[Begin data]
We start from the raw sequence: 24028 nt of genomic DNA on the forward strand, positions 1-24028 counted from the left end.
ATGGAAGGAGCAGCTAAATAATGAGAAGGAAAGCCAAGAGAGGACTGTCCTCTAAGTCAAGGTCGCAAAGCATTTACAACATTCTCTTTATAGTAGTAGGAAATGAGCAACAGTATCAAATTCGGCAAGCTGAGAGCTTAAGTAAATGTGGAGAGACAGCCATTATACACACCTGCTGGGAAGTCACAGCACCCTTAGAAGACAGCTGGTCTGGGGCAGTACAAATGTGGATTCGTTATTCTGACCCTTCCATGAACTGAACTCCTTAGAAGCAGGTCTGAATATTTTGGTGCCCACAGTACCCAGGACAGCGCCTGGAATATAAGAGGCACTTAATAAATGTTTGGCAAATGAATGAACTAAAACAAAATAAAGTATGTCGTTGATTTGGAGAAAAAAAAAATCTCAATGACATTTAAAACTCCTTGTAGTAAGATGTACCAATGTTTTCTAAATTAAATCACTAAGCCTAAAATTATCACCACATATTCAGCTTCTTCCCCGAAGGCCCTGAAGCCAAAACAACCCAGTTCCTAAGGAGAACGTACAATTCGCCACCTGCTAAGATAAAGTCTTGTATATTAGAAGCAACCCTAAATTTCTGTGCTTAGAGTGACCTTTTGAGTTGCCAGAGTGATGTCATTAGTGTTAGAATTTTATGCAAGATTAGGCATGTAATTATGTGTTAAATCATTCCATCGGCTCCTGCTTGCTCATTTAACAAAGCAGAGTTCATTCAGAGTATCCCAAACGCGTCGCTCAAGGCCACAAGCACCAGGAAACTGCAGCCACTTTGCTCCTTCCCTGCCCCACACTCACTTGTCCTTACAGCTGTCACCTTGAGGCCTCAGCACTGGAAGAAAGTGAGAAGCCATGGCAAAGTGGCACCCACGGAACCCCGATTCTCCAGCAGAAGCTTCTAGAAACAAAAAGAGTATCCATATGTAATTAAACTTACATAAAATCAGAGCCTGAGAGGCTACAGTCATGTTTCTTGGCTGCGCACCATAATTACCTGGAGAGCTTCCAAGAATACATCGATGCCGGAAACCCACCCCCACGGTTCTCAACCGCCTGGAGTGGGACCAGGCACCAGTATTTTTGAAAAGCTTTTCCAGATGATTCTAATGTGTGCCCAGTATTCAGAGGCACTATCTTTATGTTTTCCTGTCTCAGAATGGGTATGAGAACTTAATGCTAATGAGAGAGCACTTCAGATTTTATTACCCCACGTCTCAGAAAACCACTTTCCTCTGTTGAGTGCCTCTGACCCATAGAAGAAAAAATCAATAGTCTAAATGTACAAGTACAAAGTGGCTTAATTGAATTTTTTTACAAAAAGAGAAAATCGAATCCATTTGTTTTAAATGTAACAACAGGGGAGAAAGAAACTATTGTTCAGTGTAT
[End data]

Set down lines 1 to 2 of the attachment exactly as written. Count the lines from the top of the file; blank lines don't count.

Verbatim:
We start from the raw sequence: 24028 nt of genomic DNA on the forward strand, positions 1-24028 counted from the left end.
ATGGAAGGAGCAGCTAAATAATGAGAAGGAAAGCCAAGAGAGGACTGTCCTCTAAGTCAAGGTCGCAAAGCATTTACAACATTCTCTTTATAGTAGTAGGAAATGAGCAACAGTATCAAATTCGGCAAGCTGAGAGCTTAAGTAAATGTGGAGAGACAGCCATTATACACACCTGCTGGGAAGTCACAGCACCCTTAGAAGACAGCTGGTCTGGGGCAGTACAAATGTGGATTCGTTATTCTGACCCTTCCATGAACTGAACTCCTTAGAAGCAGGTCTGAATATTTTGGTGCCCACAGTACCCAGGACAGCGCCTGGAATATAAGAGGCACTTAATAAATGTTTGGCAAATGAATGAACTAAAACAAAATAAAGTATGTCGTTGATTTGGAGAAAAAAAAAATCTCAATGACATTTAAAACTCCTTGTAGTAAGATGTACCAATGTTTTCTAAATTAAATCACTAAGCCTAAAATTATCACCACATATTCAGCTTCTTCCCCGAAGGCCCTGAAGCCAAAACAACCCAGTTCCTAAGGAGAACGTACAATTCGCCACCTGCTAAGATAAAGTCTTGTATATTAGAAGCAACCCTAAATTTCTGTGCTTAGAGTGACCTTTTGAGTTGCCAGAGTGATGTCATTAGTGTTAGAATTTTATGCAAGATTAGGCATGTAATTATGTGTTAAATCATTCCATCGGCTCCTGCTTGCTCATTTAACAAAGCAGAGTTCATTCAGAGTATCCCAAACGCGTCGCTCAAGGCCACAAGCACCAGGAAACTGCAGCCACTTTGCTCCTTCCCTGCCCCACACTCACTTGTCCTTACAGCTGTCACCTTGAGGCCTCAGCACTGGAAGAAAGTGAGAAGCCATGGCAAAGTGGCACCCACGGAACCCCGATTCTCCAGCAGAAGCTTCTAGAAACAAAAAGAGTATCCATATGTAATTAAACTTACATAAAATCAGAGCCTGAGAGGCTACAGTCATGTTTCTTGGCTGCGCACCATAATTACCTGGAGAGCTTCCAAGAATACATCGATGCCGGAAACCCACCCCCACGGTTCTCAACCGCCTGGAGTGGGACCAGGCACCAGTATTTTTGAAAAGCTTTTCCAGATGATTCTAATGTGTGCCCAGTATTCAGAGGCACTATCTTTATGTTTTCCTGTCTCAGAATGGGTATGAGAACTTAATGCTAATGAGAGAGCACTTCAGATTTTATTACCCCACGTCTCAGAAAACCACTTTCCTCTGTTGAGTGCCTCTGACCCATAGAAGAAAAAATCAATAGTCTAAATGTACAAGTACAAAGTGGCTTAATTGAATTTTTTTACAAAAAGAGAAAATCGAATCCATTTGTTTTAAATGTAACAACAGGGGAGAAAGAAACTATTGTTCAGTGTAT